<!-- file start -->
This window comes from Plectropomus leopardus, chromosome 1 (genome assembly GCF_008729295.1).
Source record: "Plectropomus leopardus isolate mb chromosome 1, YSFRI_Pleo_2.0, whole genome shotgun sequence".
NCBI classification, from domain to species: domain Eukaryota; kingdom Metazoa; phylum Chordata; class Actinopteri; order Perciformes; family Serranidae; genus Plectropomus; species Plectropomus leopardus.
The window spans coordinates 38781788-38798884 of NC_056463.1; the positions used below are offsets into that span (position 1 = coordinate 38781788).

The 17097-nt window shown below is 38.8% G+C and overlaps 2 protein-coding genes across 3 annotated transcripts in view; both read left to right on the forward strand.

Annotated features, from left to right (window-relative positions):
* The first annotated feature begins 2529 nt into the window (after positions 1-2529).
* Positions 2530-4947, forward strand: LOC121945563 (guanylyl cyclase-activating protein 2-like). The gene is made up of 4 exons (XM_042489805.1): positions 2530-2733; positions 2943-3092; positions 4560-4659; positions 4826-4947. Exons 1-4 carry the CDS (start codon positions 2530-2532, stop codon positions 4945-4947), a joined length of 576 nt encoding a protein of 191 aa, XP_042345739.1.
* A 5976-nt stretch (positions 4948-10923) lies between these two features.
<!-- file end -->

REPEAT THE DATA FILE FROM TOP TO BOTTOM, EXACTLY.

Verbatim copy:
This window comes from Plectropomus leopardus, chromosome 1 (genome assembly GCF_008729295.1).
Source record: "Plectropomus leopardus isolate mb chromosome 1, YSFRI_Pleo_2.0, whole genome shotgun sequence".
NCBI classification, from domain to species: domain Eukaryota; kingdom Metazoa; phylum Chordata; class Actinopteri; order Perciformes; family Serranidae; genus Plectropomus; species Plectropomus leopardus.
The window spans coordinates 38781788-38798884 of NC_056463.1; the positions used below are offsets into that span (position 1 = coordinate 38781788).

The 17097-nt window shown below is 38.8% G+C and overlaps 2 protein-coding genes across 3 annotated transcripts in view; both read left to right on the forward strand.

Annotated features, from left to right (window-relative positions):
* The first annotated feature begins 2529 nt into the window (after positions 1-2529).
* Positions 2530-4947, forward strand: LOC121945563 (guanylyl cyclase-activating protein 2-like). The gene is made up of 4 exons (XM_042489805.1): positions 2530-2733; positions 2943-3092; positions 4560-4659; positions 4826-4947. Exons 1-4 carry the CDS (start codon positions 2530-2532, stop codon positions 4945-4947), a joined length of 576 nt encoding a protein of 191 aa, XP_042345739.1.
* A 5976-nt stretch (positions 4948-10923) lies between these two features.